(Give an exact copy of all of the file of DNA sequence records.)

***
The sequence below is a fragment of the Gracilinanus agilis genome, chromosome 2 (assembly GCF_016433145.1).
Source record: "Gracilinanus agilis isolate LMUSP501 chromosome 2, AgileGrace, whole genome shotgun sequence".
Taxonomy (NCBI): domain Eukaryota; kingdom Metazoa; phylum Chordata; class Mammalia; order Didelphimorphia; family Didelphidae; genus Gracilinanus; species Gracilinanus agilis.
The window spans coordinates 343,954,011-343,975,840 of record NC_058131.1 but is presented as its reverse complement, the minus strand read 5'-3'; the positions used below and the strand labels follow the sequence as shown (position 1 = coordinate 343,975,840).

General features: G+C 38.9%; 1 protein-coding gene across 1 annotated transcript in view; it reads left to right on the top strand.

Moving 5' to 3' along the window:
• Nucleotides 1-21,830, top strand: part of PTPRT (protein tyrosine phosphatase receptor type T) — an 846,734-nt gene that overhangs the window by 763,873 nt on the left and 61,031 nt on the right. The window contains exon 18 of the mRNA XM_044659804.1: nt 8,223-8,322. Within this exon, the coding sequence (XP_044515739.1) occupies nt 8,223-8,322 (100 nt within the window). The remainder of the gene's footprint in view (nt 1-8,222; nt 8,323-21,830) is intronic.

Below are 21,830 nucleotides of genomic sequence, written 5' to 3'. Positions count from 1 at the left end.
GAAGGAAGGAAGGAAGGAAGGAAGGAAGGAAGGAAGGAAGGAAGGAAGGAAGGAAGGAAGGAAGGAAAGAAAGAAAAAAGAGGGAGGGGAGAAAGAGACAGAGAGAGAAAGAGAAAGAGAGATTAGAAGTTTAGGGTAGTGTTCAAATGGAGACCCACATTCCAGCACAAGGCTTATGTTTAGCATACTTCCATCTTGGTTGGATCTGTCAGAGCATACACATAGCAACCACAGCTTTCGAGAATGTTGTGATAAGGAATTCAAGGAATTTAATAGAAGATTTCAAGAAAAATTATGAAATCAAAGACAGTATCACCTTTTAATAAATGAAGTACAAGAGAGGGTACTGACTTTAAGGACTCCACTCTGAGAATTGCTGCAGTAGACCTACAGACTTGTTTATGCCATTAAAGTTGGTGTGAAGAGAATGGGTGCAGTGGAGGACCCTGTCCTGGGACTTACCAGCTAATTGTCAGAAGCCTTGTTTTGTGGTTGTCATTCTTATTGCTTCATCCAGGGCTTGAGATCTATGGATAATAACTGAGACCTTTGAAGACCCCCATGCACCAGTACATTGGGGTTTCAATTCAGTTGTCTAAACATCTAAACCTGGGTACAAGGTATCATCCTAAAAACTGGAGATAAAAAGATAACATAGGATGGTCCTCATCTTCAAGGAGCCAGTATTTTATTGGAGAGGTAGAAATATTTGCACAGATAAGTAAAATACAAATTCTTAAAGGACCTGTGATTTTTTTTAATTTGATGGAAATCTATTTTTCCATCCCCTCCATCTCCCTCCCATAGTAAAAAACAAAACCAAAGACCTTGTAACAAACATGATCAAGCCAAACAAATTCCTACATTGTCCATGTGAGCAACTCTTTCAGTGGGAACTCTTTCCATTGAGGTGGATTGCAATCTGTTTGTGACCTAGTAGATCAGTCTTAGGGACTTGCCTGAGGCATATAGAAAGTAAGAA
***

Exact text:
The sequence below is a fragment of the Gracilinanus agilis genome, chromosome 2 (assembly GCF_016433145.1).
Source record: "Gracilinanus agilis isolate LMUSP501 chromosome 2, AgileGrace, whole genome shotgun sequence".
Taxonomy (NCBI): domain Eukaryota; kingdom Metazoa; phylum Chordata; class Mammalia; order Didelphimorphia; family Didelphidae; genus Gracilinanus; species Gracilinanus agilis.
The window spans coordinates 343,954,011-343,975,840 of record NC_058131.1 but is presented as its reverse complement, the minus strand read 5'-3'; the positions used below and the strand labels follow the sequence as shown (position 1 = coordinate 343,975,840).

General features: G+C 38.9%; 1 protein-coding gene across 1 annotated transcript in view; it reads left to right on the top strand.

Moving 5' to 3' along the window:
• Nucleotides 1-21,830, top strand: part of PTPRT (protein tyrosine phosphatase receptor type T) — an 846,734-nt gene that overhangs the window by 763,873 nt on the left and 61,031 nt on the right. The window contains exon 18 of the mRNA XM_044659804.1: nt 8,223-8,322. Within this exon, the coding sequence (XP_044515739.1) occupies nt 8,223-8,322 (100 nt within the window). The remainder of the gene's footprint in view (nt 1-8,222; nt 8,323-21,830) is intronic.

Below are 21,830 nucleotides of genomic sequence, written 5' to 3'. Positions count from 1 at the left end.
GAAGGAAGGAAGGAAGGAAGGAAGGAAGGAAGGAAGGAAGGAAGGAAGGAAGGAAGGAAGGAAGGAAAGAAAGAAAAAAGAGGGAGGGGAGAAAGAGACAGAGAGAGAAAGAGAAAGAGAGATTAGAAGTTTAGGGTAGTGTTCAAATGGAGACCCACATTCCAGCACAAGGCTTATGTTTAGCATACTTCCATCTTGGTTGGATCTGTCAGAGCATACACATAGCAACCACAGCTTTCGAGAATGTTGTGATAAGGAATTCAAGGAATTTAATAGAAGATTTCAAGAAAAATTATGAAATCAAAGACAGTATCACCTTTTAATAAATGAAGTACAAGAGAGGGTACTGACTTTAAGGACTCCACTCTGAGAATTGCTGCAGTAGACCTACAGACTTGTTTATGCCATTAAAGTTGGTGTGAAGAGAATGGGTGCAGTGGAGGACCCTGTCCTGGGACTTACCAGCTAATTGTCAGAAGCCTTGTTTTGTGGTTGTCATTCTTATTGCTTCATCCAGGGCTTGAGATCTATGGATAATAACTGAGACCTTTGAAGACCCCCATGCACCAGTACATTGGGGTTTCAATTCAGTTGTCTAAACATCTAAACCTGGGTACAAGGTATCATCCTAAAAACTGGAGATAAAAAGATAACATAGGATGGTCCTCATCTTCAAGGAGCCAGTATTTTATTGGAGAGGTAGAAATATTTGCACAGATAAGTAAAATACAAATTCTTAAAGGACCTGTGATTTTTTTTAATTTGATGGAAATCTATTTTTCCATCCCCTCCATCTCCCTCCCATAGTAAAAAACAAAACCAAAGACCTTGTAACAAACATGATCAAGCCAAACAAATTCCTACATTGTCCATGTGAGCAACTCTTTCAGTGGGAACTCTTTCCATTGAGGTGGATTGCAATCTGTTTGTGACCTAGTAGATCAGTCTTAGGGACTTGCCTGAGGCATATAGAAAGTAAGAA